The National Archives Museum holds a vast collection of documents and records that reflect the shaping of US society through history. Examining such documents is important not only from the study-of-the-past perspective but also for reflecting on the present by connecting the discovered records to modern-day events. For the purpose of this exploration and reflection, it was chosen to examine the Constitution of the United States as one of the pillars upon which America was built. The document was chosen for its historical importance as well as for the possibilities to connect it to modern American society.
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In the National Archives Museum, four pages of the Constitution of the United States (not considering Amendments) are available (see Figure 1). The document begins with “We the People,” written in large letters at the top of the first page, which transfers the essence of the Constitution: serving the American people. It gives power and strength to the country while also showing the sovereign will of its people through outlining the rules and limits by which the country is managed. Apart from this, the Constitution has had special legal sanctity throughout history by being used for setting frameworks and principles according to which the Government functioned.
The Constitution of the United States was written in 1787 and put in operation in 1789. It was developed to assign Congress the responsibility to organize judicial, legislative, and executive branches, declare war, make laws, and raise revenue. While the writing of the Constitution was attributed to the Founding Fathers, Alexander Hamilton, a Federalist Party member and a New York state representative, was responsible for the key ideology expressed in the document. James Madison was responsible for the Constitutions’ structure and the text itself, while Thomas Jefferson, Thomas Paine, and John Adams were contributing authors. George Washington was responsible for overseeing the Constitutional Convention in Philadelphia, during which the document was drafted.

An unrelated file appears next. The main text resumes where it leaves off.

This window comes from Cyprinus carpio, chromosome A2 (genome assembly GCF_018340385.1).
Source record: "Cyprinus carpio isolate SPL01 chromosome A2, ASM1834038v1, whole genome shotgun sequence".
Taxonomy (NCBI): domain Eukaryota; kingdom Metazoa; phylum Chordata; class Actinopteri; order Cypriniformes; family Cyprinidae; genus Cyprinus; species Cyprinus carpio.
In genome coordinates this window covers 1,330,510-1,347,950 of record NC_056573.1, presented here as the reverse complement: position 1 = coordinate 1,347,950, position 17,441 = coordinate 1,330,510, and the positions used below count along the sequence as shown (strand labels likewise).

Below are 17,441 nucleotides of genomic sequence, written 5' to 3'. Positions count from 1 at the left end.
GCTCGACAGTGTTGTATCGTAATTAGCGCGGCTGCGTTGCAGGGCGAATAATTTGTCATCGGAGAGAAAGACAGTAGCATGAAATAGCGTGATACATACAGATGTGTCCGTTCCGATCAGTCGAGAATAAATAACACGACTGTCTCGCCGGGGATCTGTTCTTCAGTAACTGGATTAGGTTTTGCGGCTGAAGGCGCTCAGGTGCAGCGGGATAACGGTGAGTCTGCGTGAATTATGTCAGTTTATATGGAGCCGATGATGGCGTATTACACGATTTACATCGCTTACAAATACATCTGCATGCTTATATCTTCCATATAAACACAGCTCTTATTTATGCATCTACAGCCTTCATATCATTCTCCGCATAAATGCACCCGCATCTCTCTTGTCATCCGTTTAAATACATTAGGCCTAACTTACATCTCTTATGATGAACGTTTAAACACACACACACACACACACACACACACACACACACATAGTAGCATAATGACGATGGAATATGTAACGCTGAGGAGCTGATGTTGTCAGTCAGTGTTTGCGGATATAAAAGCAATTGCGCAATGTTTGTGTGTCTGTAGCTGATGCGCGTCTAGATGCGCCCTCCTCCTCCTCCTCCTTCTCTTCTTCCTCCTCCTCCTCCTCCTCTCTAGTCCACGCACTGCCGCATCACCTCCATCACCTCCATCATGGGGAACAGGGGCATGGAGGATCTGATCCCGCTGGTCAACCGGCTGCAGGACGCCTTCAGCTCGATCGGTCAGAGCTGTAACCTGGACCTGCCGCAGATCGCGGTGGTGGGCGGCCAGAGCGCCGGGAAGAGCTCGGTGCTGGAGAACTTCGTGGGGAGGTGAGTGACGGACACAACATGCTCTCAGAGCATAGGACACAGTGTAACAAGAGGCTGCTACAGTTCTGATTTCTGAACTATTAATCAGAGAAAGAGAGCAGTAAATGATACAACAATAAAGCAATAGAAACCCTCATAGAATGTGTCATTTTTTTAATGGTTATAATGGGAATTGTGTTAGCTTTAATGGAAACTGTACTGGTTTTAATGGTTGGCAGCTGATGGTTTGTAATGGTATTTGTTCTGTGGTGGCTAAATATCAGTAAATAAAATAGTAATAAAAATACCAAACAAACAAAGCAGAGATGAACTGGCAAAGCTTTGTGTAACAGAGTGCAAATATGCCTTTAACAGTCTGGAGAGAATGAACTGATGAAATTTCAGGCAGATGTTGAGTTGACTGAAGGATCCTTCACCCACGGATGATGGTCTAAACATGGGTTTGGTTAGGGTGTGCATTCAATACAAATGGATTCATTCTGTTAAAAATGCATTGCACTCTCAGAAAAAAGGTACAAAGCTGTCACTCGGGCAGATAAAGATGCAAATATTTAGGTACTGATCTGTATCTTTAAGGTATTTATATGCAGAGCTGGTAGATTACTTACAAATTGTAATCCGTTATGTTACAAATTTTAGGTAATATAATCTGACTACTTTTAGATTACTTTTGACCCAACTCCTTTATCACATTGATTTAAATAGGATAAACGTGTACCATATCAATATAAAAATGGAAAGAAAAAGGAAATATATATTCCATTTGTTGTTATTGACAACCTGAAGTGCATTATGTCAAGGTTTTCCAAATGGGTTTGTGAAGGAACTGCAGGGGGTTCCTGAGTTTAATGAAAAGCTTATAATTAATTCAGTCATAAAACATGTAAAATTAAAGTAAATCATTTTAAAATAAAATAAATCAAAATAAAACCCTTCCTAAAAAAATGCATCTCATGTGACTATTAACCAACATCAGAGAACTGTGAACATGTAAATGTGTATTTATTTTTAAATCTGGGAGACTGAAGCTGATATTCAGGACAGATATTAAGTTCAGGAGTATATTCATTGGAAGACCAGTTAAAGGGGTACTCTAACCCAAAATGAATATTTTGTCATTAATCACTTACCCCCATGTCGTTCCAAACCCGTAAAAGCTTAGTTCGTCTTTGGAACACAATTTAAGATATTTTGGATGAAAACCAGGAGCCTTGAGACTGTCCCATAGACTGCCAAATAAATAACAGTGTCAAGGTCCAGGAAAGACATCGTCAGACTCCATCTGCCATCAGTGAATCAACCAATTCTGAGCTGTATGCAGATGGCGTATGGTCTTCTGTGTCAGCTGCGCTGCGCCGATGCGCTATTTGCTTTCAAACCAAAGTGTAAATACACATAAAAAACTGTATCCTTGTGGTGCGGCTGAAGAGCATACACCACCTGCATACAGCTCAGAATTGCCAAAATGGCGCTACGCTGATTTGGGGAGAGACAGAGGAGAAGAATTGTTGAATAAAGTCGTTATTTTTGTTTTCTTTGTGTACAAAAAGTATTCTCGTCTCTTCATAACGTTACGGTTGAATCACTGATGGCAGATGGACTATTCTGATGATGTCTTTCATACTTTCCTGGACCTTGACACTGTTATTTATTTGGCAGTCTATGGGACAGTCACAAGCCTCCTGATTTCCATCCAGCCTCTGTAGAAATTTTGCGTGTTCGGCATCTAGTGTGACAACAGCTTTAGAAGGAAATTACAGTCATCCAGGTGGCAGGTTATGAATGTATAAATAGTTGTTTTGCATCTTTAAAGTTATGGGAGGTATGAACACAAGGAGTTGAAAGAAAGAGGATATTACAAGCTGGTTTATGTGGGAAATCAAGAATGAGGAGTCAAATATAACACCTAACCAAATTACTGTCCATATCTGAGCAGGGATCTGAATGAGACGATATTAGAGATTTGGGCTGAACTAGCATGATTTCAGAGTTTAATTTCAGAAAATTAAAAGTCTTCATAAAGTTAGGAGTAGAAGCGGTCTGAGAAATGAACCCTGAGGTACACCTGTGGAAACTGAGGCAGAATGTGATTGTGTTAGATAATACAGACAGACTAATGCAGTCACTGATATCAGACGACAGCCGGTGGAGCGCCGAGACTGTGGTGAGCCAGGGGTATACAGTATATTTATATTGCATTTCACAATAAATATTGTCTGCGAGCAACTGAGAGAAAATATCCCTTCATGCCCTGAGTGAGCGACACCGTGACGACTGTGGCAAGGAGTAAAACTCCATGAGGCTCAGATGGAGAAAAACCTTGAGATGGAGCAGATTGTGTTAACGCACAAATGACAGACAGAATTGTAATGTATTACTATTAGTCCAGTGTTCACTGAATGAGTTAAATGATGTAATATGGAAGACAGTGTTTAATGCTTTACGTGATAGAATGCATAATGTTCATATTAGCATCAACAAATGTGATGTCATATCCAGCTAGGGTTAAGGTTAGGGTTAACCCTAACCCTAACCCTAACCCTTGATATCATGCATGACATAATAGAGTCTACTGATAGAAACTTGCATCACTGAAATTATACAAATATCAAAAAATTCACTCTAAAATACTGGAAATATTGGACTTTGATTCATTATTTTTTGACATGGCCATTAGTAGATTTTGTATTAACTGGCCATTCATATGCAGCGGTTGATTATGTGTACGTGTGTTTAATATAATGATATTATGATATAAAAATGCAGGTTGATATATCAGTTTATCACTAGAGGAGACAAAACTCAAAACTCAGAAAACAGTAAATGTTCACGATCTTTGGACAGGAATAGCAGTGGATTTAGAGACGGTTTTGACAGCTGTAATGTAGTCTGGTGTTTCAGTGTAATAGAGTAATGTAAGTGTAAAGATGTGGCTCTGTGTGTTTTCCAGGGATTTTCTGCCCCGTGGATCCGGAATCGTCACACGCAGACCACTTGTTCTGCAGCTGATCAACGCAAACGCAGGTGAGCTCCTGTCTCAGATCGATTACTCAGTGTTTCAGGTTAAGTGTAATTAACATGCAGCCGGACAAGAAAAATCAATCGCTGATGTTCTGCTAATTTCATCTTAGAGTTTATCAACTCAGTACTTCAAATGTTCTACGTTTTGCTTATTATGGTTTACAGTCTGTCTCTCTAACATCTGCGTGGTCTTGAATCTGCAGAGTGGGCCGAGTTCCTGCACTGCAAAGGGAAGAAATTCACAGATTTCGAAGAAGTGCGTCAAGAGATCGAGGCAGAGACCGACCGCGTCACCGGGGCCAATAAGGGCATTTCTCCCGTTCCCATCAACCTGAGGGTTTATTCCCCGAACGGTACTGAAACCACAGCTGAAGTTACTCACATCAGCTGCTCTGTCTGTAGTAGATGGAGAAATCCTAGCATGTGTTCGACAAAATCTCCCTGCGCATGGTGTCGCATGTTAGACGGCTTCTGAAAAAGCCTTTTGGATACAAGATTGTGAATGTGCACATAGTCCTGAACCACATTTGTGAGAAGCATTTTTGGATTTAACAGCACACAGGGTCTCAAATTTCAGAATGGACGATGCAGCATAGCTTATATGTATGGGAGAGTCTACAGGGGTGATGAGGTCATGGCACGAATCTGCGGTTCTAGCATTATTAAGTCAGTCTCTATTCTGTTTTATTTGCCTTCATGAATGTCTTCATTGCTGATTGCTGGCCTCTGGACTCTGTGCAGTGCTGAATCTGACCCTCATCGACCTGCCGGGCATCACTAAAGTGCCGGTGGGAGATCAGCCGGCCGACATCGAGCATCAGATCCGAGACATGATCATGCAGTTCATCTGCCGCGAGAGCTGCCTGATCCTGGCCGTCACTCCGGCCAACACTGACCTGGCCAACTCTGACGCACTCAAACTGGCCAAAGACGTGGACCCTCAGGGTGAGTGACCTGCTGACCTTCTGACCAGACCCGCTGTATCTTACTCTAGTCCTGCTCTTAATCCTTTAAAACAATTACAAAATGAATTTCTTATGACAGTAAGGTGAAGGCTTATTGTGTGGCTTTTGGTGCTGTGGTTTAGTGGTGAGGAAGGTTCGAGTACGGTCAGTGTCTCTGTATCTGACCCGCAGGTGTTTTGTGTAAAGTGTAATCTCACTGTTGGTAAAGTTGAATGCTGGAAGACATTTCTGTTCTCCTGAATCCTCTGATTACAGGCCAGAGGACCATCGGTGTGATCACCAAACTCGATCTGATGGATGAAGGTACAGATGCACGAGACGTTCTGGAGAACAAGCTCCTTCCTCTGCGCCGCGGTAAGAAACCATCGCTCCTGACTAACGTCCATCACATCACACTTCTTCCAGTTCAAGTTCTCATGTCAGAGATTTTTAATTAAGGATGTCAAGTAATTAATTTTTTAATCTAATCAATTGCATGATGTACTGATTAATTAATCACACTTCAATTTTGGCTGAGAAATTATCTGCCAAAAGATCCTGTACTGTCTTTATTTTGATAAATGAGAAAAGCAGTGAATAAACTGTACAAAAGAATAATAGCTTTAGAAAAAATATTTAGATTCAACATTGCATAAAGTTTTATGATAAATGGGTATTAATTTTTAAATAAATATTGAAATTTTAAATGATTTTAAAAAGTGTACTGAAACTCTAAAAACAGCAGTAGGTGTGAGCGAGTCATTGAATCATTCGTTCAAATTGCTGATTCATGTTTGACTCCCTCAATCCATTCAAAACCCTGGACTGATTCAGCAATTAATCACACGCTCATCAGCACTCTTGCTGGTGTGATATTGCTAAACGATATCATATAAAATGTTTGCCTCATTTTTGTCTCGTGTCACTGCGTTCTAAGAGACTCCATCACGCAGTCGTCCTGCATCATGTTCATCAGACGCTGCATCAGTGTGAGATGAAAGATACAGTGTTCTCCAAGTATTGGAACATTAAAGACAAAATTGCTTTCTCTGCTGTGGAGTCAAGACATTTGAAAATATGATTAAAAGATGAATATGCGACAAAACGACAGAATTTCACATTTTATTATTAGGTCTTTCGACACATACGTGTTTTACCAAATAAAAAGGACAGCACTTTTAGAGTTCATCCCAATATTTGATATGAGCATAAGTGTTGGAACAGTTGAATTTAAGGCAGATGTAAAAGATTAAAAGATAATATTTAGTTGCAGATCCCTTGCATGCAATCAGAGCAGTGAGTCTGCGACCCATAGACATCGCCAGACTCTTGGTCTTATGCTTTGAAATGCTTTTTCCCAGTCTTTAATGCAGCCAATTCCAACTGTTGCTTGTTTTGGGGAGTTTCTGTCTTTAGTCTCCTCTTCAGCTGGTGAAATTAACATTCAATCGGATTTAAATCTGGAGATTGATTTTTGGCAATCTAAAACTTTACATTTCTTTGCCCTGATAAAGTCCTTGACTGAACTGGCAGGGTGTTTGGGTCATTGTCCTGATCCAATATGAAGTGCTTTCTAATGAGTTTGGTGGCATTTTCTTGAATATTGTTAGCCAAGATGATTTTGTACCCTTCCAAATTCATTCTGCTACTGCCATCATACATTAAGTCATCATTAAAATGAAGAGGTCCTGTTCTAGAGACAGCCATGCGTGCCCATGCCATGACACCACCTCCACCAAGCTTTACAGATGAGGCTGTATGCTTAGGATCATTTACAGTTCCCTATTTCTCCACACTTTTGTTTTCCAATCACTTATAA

If to reflect the impact of the document on current governmental issues, the controversy regarding gun rights comes into play. In the Second Amendment to the Constitution, it is clearly stated that “a well-regulated Militia, being necessary to the security of a free State, the right of the people to keep and bear Arms, shall not be infringed” (Yuhas, 2017, para. 3). However, today, the attitude of the American public to guns changes, with growing concerns for increased armed violence.
The ongoing debate on whether Constitutionally protected gun rights should be overturned is fueled by hundreds of cases of gun violence, with the United States holding first place in the ranking of countries with the largest numbers of gun-related killings (see Figure 2). At the moment, there are 120 firearms per 100 residents in the US, which shows that the Constitutional right to own guns is protected (BBC News, 2018). Nevertheless, this right may be reevaluated in the future several decades if no effective measures are undertaken to address gun violence in the United States.
To conclude, the Constitution of the United States is a fundamental document that has held its power and relevance over centuries. It is important not for its historical significance but also for the relevance in the context of current social and governmental events.
BBC News. (2018). America’s gun culture in 10 charts. Web.
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The Constitution of the United States. (n.d.). Web.
Yuhas, A. (2017). The right to bear arms: What does the second amendment really mean? The Guardian. Web.